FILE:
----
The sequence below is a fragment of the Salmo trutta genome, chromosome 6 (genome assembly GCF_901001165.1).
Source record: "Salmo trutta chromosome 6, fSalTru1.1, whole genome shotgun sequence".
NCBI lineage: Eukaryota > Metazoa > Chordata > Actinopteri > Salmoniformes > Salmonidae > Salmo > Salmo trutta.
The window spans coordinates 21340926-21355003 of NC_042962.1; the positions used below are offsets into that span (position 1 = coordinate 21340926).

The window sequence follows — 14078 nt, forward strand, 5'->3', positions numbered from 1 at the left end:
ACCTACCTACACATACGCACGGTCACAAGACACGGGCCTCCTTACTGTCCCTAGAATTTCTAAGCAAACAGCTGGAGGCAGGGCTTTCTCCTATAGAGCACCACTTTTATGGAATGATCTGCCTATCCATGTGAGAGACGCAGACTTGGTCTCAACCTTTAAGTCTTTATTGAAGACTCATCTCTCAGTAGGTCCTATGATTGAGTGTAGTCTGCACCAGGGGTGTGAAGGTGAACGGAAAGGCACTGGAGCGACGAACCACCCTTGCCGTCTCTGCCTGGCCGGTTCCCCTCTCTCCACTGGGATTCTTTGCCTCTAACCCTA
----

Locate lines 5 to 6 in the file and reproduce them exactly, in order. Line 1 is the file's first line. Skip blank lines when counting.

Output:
The window sequence follows — 14078 nt, forward strand, 5'->3', positions numbered from 1 at the left end:
ACCTACCTACACATACGCACGGTCACAAGACACGGGCCTCCTTACTGTCCCTAGAATTTCTAAGCAAACAGCTGGAGGCAGGGCTTTCTCCTATAGAGCACCACTTTTATGGAATGATCTGCCTATCCATGTGAGAGACGCAGACTTGGTCTCAACCTTTAAGTCTTTATTGAAGACTCATCTCTCAGTAGGTCCTATGATTGAGTGTAGTCTGCACCAGGGGTGTGAAGGTGAACGGAAAGGCACTGGAGCGACGAACCACCCTTGCCGTCTCTGCCTGGCCGGTTCCCCTCTCTCCACTGGGATTCTTTGCCTCTAACCCTA